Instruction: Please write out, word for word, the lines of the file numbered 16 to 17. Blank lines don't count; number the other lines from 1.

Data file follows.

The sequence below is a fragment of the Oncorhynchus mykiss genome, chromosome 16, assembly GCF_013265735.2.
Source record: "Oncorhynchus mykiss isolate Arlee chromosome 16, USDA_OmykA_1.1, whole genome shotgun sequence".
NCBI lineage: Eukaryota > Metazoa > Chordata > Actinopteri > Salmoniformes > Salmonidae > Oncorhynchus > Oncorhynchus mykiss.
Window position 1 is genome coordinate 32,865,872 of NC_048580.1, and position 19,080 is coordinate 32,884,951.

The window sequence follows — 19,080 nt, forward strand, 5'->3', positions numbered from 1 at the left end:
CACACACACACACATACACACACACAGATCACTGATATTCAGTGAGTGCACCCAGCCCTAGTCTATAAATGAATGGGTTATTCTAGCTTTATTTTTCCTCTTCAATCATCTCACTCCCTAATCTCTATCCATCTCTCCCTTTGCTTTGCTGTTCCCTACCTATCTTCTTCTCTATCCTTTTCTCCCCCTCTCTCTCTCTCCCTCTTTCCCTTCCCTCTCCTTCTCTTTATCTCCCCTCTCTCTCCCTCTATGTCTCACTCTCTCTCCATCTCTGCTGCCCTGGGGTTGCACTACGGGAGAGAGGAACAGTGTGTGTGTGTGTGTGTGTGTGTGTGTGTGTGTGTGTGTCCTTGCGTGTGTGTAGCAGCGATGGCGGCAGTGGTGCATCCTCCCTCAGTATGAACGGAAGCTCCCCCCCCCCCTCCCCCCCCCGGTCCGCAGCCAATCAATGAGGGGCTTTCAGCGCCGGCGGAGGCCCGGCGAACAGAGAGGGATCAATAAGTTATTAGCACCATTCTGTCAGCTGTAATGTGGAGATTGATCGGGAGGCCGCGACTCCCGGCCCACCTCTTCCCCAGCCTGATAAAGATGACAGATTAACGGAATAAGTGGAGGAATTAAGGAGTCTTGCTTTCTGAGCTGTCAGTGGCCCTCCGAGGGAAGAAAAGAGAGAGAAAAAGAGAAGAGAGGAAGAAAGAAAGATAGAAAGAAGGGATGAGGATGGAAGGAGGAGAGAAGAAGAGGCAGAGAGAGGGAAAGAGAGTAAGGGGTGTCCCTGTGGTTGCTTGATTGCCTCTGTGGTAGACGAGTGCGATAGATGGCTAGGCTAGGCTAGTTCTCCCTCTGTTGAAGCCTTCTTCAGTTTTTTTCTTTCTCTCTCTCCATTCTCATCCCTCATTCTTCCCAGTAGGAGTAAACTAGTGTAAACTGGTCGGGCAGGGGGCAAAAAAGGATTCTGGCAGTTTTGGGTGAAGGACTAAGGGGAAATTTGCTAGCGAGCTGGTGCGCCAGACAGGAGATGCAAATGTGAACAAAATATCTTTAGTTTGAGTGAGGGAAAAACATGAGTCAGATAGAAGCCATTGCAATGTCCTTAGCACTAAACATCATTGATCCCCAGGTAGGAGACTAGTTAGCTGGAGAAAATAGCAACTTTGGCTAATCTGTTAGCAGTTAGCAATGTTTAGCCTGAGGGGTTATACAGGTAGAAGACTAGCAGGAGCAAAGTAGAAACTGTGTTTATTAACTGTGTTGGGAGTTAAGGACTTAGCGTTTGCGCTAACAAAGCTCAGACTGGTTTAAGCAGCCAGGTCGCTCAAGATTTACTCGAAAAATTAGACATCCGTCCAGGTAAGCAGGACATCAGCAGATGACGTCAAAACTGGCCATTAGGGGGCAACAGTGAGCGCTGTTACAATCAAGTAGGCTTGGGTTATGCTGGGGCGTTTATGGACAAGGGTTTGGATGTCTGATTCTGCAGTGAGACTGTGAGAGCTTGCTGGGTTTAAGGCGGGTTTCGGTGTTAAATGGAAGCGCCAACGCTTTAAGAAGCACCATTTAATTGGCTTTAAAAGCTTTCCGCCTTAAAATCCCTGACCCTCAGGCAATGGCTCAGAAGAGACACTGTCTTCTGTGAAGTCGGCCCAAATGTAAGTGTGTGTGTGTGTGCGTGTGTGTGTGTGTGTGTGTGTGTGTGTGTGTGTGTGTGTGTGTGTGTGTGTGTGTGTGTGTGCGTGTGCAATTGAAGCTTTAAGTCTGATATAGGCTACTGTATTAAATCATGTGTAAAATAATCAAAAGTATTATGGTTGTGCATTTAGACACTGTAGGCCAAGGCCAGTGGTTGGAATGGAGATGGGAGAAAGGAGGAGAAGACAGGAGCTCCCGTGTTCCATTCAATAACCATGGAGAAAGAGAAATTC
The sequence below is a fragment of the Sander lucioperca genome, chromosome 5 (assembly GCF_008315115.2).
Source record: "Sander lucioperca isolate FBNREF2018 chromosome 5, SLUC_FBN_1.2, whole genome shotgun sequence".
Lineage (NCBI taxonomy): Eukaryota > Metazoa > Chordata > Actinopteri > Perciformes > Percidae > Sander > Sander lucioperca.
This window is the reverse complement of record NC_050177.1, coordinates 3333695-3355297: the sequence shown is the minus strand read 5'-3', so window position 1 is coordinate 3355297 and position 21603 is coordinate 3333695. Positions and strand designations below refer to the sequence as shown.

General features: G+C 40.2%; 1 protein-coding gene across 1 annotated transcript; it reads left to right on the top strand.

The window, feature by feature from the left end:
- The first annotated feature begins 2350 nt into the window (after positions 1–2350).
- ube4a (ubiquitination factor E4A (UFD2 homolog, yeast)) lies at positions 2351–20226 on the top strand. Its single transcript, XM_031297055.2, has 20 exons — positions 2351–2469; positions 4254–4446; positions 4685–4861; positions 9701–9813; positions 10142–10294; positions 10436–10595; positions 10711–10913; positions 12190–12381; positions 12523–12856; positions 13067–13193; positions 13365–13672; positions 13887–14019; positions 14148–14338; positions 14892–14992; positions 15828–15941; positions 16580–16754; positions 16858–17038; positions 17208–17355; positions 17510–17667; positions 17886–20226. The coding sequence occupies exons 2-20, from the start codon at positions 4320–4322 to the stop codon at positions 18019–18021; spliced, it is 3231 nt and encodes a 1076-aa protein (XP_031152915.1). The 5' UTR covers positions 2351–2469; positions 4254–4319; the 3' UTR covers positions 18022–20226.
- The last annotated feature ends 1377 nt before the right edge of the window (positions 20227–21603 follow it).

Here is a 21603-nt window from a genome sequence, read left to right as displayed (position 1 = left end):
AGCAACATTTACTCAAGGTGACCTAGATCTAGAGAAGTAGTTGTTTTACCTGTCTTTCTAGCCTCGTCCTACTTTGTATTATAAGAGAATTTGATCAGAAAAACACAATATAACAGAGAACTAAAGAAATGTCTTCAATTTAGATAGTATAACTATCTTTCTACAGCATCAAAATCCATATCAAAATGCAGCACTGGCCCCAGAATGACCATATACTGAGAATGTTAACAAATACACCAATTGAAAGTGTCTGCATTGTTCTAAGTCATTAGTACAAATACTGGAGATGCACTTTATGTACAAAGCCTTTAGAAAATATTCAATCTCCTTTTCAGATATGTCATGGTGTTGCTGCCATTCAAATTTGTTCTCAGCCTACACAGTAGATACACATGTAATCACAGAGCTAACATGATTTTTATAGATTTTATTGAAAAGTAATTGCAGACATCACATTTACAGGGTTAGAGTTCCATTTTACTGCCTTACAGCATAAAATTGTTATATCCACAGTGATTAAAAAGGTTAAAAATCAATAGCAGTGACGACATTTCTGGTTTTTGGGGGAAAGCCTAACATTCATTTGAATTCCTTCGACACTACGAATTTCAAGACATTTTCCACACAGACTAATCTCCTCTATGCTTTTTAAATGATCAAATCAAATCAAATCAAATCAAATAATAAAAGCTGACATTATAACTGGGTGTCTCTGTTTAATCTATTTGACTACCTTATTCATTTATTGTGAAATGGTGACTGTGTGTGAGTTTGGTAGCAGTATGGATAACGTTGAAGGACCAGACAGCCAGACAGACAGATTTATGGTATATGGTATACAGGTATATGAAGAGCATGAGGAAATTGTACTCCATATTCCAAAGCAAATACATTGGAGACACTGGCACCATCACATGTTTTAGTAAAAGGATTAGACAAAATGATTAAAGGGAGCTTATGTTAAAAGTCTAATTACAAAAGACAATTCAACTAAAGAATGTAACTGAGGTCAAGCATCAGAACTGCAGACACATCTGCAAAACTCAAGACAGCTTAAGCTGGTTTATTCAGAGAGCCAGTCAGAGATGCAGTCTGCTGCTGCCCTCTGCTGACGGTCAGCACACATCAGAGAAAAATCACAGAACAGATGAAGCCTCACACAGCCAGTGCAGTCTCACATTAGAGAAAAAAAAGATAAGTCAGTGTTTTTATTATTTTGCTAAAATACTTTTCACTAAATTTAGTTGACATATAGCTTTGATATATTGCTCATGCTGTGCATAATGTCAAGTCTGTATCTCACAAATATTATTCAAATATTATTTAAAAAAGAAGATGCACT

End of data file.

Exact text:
Here is a 21603-nt window from a genome sequence, read left to right as displayed (position 1 = left end):
AGCAACATTTACTCAAGGTGACCTAGATCTAGAGAAGTAGTTGTTTTACCTGTCTTTCTAGCCTCGTCCTACTTTGTATTATAAGAGAATTTGATCAGAAAAACACAATATAACAGAGAACTAAAGAAATGTCTTCAATTTAGATAGTATAACTATCTTTCTACAGCATCAAAATCCATATCAAAATGCAGCACTGGCCCCAGAATGACCATATACTGAGAATGTTAACAAATACACCAATTGAAAGTGTCTGCATTGTTCTAAGTCATTAGTACAAATACTGGAGATGCACTTTATGTACAAAGCCTTTAGAAAATATTCAATCTCCTTTTCAGATATGTCATGGTGTTGCTGCCATTCAAATTTGTTCTCAGCCTACACAGTAGATACACATGTAATCACAGAGCTAACATGATTTTTATAGATTTTATTGAAAAGTAATTGCAGACATCACATTTACAGGGTTAGAGTTCCATTTTACTGCCTTACAGCATAAAATTGTTATATCCACAGTGATTAAAAAGGTTAAAAATCAATAGCAGTGACGACATTTCTGGTTTTTGGGGGAAAGCCTAACATTCATTTGAATTCCTTCGACACTACGAATTTCAAGACATTTTCCACACAGACTAATCTCCTCTATGCTTTTTAAATGATCAAATCAAATCAAATCAAATCAAATAATAAAAGCTGACATTATAACTGGGTGTCTCTGTTTAATCTATTTGACTACCTTATTCATTTATTGTGAAATGGTGACTGTGTGTGAGTTTGGTAGCAGTATGGATAACGTTGAAGGACCAGACAGCCAGACAGACAGATTTATGGTATATGGTATACAGGTATATGAAGAGCATGAGGAAATTGTACTCCATATTCCAAAGCAAATACATTGGAGACACTGGCACCATCACATGTTTTAGTAAAAGGATTAGACAAAATGATTAAAGGGAGCTTATGTTAAAAGTCTAATTACAAAAGACAATTCAACTAAAGAATGTAACTGAGGTCAAGCATCAGAACTGCAGACACATCTGCAAAACTCAAGACAGCTTAAGCTGGTTTATTCAGAGAGCCAGTCAGAGATGCAGTCTGCTGCTGCCCTCTGCTGACGGTCAGCACACATCAGAGAAAAATCACAGAACAGATGAAGCCTCACACAGCCAGTGCAGTCTCACATTAGAGAAAAAAAAGATAAGTCAGTGTTTTTATTATTTTGCTAAAATACTTTTCACTAAATTTAGTTGACATATAGCTTTGATATATTGCTCATGCTGTGCATAATGTCAAGTCTGTATCTCACAAATATTATTCAAATATTATTTAAAAAAGAAGATGCACT